Can, or should, AI ultimately replace humans in the appraisal process? Kheyfets said it’s a question she hears often and offered RDN her personal opinion.
“To me, there’s just so much power, not in using AI to drive down human labor or just cut staff. There’s so much power in using AI to make humans better,” she said. “And what I mean by that is, you take the somewhat subjective task of appraising damage, and you use AI to drive a single consistent baseline.
“The value of that is not that you have fewer humans doing the job, it’s that all the human pieces are actually more consistent, and you have a lot less back and forth between the carrier and the shop on what exactly the right estimate is because that estimate can be calibrated jointly by the shop and by the carrier and to a standard that’s actually maintained by the AI.”
“Similarly, I think there’s tremendous value in [automating] nitty-gritty tasks like filling out manual estimates. You could redirect that to much better customer experiences. You can really support customers in their times of need. And to me, that is a lot more impactful than just using AI to drive down staff costs.”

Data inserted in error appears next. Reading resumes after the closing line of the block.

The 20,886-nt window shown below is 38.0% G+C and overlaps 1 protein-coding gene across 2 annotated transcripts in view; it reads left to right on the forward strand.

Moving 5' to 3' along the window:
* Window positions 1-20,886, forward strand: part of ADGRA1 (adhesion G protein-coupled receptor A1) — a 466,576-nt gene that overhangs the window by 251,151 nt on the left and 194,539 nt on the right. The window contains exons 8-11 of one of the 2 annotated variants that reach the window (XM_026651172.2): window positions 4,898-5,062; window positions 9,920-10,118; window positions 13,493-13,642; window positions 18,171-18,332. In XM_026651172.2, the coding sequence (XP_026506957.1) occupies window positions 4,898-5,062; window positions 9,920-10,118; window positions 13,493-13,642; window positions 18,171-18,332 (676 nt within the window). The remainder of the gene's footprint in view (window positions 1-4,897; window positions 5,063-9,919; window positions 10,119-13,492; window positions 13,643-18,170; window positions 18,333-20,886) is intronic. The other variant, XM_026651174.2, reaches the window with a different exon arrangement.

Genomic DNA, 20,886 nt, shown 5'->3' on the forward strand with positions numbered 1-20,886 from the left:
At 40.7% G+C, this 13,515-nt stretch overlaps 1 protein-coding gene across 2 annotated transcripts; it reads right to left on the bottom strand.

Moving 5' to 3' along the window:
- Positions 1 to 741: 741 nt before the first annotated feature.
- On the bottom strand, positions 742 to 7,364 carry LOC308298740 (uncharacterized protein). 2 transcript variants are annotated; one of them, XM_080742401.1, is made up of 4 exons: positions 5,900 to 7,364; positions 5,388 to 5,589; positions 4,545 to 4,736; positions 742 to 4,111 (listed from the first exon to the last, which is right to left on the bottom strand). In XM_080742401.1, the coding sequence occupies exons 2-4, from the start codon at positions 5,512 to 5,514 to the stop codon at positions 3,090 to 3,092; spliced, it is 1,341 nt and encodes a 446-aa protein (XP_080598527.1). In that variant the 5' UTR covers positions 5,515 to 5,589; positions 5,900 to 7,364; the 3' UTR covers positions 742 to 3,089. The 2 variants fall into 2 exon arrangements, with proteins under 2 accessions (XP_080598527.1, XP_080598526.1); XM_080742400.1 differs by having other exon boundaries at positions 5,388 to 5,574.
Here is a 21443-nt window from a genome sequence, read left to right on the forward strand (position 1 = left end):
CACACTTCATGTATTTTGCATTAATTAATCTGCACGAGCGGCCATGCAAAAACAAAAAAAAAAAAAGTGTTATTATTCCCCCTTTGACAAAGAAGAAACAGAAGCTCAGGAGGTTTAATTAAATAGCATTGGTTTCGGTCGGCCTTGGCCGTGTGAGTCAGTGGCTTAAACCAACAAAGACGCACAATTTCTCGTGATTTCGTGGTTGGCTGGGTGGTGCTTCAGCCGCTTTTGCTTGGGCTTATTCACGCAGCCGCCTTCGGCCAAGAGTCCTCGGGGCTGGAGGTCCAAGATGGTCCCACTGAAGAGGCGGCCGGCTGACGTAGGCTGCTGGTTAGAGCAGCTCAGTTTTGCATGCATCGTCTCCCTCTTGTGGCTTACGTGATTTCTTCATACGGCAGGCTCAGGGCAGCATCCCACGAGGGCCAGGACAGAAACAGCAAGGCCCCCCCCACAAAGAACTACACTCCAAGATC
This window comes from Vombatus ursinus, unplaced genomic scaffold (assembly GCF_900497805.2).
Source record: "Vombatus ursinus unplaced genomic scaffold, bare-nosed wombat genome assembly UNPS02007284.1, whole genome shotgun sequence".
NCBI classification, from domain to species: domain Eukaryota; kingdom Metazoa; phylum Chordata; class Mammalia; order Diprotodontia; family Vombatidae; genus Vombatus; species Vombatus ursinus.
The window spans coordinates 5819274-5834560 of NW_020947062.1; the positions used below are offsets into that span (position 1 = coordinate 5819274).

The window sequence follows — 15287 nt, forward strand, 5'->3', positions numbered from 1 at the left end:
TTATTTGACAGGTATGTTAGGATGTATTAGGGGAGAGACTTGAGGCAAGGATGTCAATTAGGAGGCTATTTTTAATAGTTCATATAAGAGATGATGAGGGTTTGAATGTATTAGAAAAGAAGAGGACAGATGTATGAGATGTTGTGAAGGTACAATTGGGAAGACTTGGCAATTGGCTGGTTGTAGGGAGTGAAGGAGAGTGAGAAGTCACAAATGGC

In a statement, Chris Conti, chief claims officer at American Family, offered a similar view. “We use technology to create efficiencies that result in our team members having more time and emotional bandwidth to be there for our customers like never before. Consolidating subrogation efforts is an important step toward reallocating our focus to creating better customer experiences,” Conti said.
For now, American Family’s agreement with Tractable calls only for the implementation of AI Subro. But the carrier is “extremely innovative, and they’re certainly looking beyond subrogation,” Kheyfets said.
“We’re kicking off a broad partnership with American Family, really looking across their claims operations at where artificial intelligence can have a real impact,” she said. “Subrogation is very much step one …but there’s definitely a broader review going on in American Family.”
In a statement to RDN, said Gwen Olson, enterprise claims strategy associate vice president for the carrier, said, “American Family is committed to providing our customers with the best possible, personalized loss support. We are an innovative company and continuously improving technology to enable equitable, customer-driven solutions.”
Featured image: The sign at American Family Insurance national headquarters in Madison, Wisconsin. (Provided by American Family)
An example of an AI Subro operation is shown. (Provided by Tractable)